Blue Suede Shoes, Elvis Presley ★★
Jailhouse Rock, Elvis Presley ★★
I Gotta Know, Elvis Presley ★★
Lawdy, Miss Clawdy, Elvis Presley ★★
A Mess Of Blues, Elvis Presley ★★
Such A Night, Elvis Presley ★★
Love Me Tender, Elvis Presley ★★
Fame And Fortune, Elvis Presley ★★
Reconsider Baby, Elvis Presley ★★
She’s Not You, Elvis Presley ★★
(You’re The) Devil In Disguise, Elvis Presley ★★
Guitar Man/What’d I Say, Elvis Presley ★★
U.S. Male, Elvis Presley ★★
In The Ghetto (Take 4), Elvis Presley ★★
Suspicious Minds (Take 6), Elvis Presley ★★
Big Boss Man (Take 2), Elvis Presley ★★
(Marie’s The Name Of) His Latest Flame (Alt), Elvis Presley ★★
Joshua Fit The Battle, Elvis Presley ★★
Wear My Ring Around Your Neck, Elvis Presley ★★
I Want You, I Need You, I Love You (Take 16), Elvis Presley ★★
Burning Love, Elvis Presley ★★

You’re A Heartbreaker, Elvis Presley
I Forgot To Remember To Forget, Elvis Presley
Money Honey, Elvis Presley
Take My Hand, Precious Lord, Elvis Presley
(Let Me Be Your) Teddy Bear, Elvis Presley
Loving You, Elvis Presley
(You’re So Square) Baby I Don’t Care, Elvis Presley
Here Comes Santa Claus (Right Down Santa Claus Lane), Elvis Presley
I Got A Woman, Elvis Presley
We’re Gonna Move, Elvis Presley
Paralyzed, Elvis Presley
King Of the Whole Wide World, Elvis Presley
Hound Dog, Elvis Presley
Love Me, Elvis Presley
Make Me Know It, Elvis Presley
I Feel So Bad, Elvis Presley
Long Black Limousine, Elvis Presley
Stranger In My Home Town, Elvis Presley
Viva Las Vegas, Elvis Presley
Memphis, Tennessee, Elvis Presley
High Heel Sneakers, Elvis Presley
After Loving You, Elvis Presley
His Hand In Mine, Elvis Presley
Treat Me Nice, Elvis Presley
Ain’t That Loving You Baby, Elvis Presley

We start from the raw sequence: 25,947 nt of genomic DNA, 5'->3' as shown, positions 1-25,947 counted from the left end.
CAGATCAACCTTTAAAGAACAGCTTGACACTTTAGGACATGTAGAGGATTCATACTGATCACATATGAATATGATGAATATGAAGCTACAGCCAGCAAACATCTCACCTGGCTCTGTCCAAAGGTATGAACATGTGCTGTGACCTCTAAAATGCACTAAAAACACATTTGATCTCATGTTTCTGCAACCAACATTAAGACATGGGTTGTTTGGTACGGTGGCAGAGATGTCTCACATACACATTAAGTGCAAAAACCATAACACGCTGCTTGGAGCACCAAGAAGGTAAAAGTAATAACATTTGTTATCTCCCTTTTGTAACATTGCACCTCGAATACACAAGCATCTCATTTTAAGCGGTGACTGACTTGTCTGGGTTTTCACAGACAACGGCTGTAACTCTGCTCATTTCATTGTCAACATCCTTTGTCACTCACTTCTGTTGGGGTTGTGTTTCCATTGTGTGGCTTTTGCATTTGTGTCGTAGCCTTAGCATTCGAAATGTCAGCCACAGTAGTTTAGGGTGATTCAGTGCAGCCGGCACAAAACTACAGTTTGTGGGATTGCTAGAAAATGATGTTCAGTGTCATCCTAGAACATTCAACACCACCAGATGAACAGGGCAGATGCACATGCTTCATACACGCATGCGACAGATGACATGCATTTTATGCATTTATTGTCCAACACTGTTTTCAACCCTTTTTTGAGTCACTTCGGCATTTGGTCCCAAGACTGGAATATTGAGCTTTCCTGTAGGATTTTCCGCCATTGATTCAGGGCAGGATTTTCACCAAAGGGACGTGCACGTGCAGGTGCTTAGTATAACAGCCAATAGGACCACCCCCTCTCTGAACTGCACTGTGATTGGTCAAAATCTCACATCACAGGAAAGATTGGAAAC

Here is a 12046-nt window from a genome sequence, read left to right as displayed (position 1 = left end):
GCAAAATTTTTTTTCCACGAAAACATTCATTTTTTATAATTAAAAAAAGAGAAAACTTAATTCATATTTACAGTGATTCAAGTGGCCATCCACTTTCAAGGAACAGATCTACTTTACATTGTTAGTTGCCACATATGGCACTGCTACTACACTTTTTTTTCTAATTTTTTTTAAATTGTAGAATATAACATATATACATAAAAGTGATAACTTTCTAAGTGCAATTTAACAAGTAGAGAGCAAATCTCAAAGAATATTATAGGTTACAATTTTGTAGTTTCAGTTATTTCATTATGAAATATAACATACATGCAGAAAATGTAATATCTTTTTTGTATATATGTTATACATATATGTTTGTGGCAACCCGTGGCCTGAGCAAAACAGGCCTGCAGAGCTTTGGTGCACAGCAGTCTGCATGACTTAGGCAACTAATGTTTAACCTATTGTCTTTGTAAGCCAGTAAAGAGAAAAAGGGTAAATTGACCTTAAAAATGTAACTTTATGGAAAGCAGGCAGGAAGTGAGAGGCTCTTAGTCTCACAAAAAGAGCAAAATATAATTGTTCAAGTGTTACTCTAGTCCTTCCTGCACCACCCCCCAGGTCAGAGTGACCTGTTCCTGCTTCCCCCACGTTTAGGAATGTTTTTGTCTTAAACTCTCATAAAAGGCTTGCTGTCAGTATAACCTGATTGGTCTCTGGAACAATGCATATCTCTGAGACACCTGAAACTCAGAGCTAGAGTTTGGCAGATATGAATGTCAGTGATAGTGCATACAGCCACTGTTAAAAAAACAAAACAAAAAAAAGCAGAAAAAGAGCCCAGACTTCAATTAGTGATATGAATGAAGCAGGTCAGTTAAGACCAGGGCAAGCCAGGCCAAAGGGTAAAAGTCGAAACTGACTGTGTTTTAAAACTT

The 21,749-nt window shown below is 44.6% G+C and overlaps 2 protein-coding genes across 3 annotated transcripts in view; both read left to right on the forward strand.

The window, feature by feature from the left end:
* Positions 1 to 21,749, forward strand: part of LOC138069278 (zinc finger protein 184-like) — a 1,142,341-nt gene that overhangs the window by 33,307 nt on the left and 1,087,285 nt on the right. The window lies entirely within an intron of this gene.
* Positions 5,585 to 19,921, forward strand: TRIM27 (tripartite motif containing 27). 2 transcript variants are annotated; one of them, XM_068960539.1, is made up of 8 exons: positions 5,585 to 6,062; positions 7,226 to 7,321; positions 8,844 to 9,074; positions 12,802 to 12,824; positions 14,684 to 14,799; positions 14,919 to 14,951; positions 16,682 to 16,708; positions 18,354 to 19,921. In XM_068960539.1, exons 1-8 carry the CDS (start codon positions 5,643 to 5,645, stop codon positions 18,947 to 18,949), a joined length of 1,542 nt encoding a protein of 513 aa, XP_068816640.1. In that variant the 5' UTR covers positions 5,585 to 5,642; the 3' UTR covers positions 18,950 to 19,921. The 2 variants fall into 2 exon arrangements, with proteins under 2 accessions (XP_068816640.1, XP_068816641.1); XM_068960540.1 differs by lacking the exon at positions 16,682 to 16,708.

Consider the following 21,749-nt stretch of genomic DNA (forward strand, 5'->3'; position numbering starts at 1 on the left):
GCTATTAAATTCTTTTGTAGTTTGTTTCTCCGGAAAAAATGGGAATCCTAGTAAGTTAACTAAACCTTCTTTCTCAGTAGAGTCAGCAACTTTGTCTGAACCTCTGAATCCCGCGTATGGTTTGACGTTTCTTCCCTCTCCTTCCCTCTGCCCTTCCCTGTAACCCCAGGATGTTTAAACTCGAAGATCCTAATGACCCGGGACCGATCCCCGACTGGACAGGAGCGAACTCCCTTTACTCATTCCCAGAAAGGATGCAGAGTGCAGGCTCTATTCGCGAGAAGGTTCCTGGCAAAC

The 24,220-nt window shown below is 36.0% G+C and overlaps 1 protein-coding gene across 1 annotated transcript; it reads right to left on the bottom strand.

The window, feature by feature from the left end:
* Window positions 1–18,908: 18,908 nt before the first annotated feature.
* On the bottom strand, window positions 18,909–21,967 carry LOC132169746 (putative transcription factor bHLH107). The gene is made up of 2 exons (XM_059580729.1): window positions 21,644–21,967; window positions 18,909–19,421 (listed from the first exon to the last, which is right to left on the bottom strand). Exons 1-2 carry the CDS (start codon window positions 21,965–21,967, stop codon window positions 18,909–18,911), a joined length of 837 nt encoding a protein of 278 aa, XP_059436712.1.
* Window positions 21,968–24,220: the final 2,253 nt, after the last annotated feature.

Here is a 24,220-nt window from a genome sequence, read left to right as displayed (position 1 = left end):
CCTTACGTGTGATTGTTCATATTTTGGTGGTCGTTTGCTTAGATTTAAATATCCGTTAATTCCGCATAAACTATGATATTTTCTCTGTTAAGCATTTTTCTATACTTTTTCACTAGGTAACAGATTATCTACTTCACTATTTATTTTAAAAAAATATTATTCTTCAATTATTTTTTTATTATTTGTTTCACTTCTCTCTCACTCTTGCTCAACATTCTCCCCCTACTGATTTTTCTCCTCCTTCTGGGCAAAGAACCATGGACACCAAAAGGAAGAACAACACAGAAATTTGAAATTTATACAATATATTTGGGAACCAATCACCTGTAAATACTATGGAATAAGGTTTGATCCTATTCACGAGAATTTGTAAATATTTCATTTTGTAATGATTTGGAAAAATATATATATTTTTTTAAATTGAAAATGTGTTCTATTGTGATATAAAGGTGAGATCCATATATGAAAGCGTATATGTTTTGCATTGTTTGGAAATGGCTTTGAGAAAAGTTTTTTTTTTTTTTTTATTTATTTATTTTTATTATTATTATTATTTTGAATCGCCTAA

(Now And Then There’s) A Fool Such As I, Elvis Presley
Blue Moon Of Kentucky (Alt), Elvis Presley
Loving You (Take 12), Elvis Presley
When It Rains, It Really Pours, Elvis Presley
Young And Beautiful, Elvis Presley
Santa Claus Is Back In Town, Elvis Presley
Trouble, Elvis Presley
Shake, Rattle & Roll/Flip, Flop & Fly (Live), Elvis Presley
Crying In The Chapel, Elvis Presley

Related Songs:

Mystery Train, Junior Parker ★★★
Mystery Train/Crossroads (Live), The Doors

That’s All Right, Arthur “Big Boy” Crudup ★★★
That’s All Right (Live), The Beatles ★★

Blue Moon, The Marcels ★★★

Don’t Be Cruel, Cheap Trick

Little Sister (Alt), Dwight Yoakam ★★★

Blue Moon Of Kentucky, Bill Monroe & His Blue Grass Boys ★★★
Blue Moon Of Kentucky (Alt), Bill Monroe & His Blue Grass Boys ★★★

(There’ll Be) Peace In The Valley, Red Foley & Sunshine Boys Quartet ★★★
(There’ll Be) Peace In The Valley, Johnny Cash ★★

Good Rockin’ Tonight, Roy Brown ★★★
Good Rockin’ Tonight, Wynonie Harris ★★
Good Rockin’ Tonight (Live), Paul McCartney

Trying To Get To You, Chris Isaak ★★

My Baby Left Me, Arthur “Big Boy” Crudup ★★
My Baby Left Me, Creedence Clearwater Revival Band ★★

Suspicion, Terry Stafford ★★

Milk Cow Blues, Johnie Lee Wills & His Boys ★★★
Milk Cow Blues, Josh White Trio ★★
Milk Cow Blues (Live), The Kinks

Baby Let’s Play House, Arthur Gunter ★★★

Blue Suede Shoes, Carl Perkins ★★★★★
Blue Suede Shoes (Take 2), Carl Perkins ★★★★
Blue Suede Shoes (Take 1), Carl Perkins ★★★

Lawdy Miss Clawdy, Lloyd Price
Junker’s Blues, Champion Jack Dupree

Reconsider Baby, Lowell Fulson ★★

Guitar Man, Jerry Reed ★★

Big Boss Man, Jerry Reed ★★★
Big Boss Man (Live), Grateful Dead ★★

Joshua Fit The Battle Ob Jericho, Sidney Bechet ★★★
Joshua Fit The Battle Of Jericho, Golden Gate Quartet ★★

Money Honey, The Drifters ★★

Take My Hand, Precious Lord, Mahalia Jackson ★★

I Got A Woman, Ray Charles ★★★★
I Got A Woman, Jimmy Smith ★★
I Got A Woman (Live), The Beatles

Hound Dog, Big Mama Thornton ★★★

I Feel So Bad, Chuck Willis ★★★

Memphis, Tennessee, Lonnie Mack ★★★★★
Memphis, Tennessee, Chuck Berry ★★★★
Memphis, Tennessee, Johnny Rivers ★★★★
Memphis, Tennessee, The Beatles ★★

High Heel Sneakers, Tommy Tucker ★★
High Heel Sneakers, The Rolling Stones ★★

(Now And Then, There’s) A Fool Such As I, Hank Snow, The Singing Ranger

Shake, Rattle & Roll, Big Joe Turner ★★★★
Flip, Flop & Fly, Big Joe Turner ★★★
Flip, Flop & Fly (Live), The Blues Brothers

Crying In The Chapel, The Orioles ★★

Rip It Up, Little Richard ★★★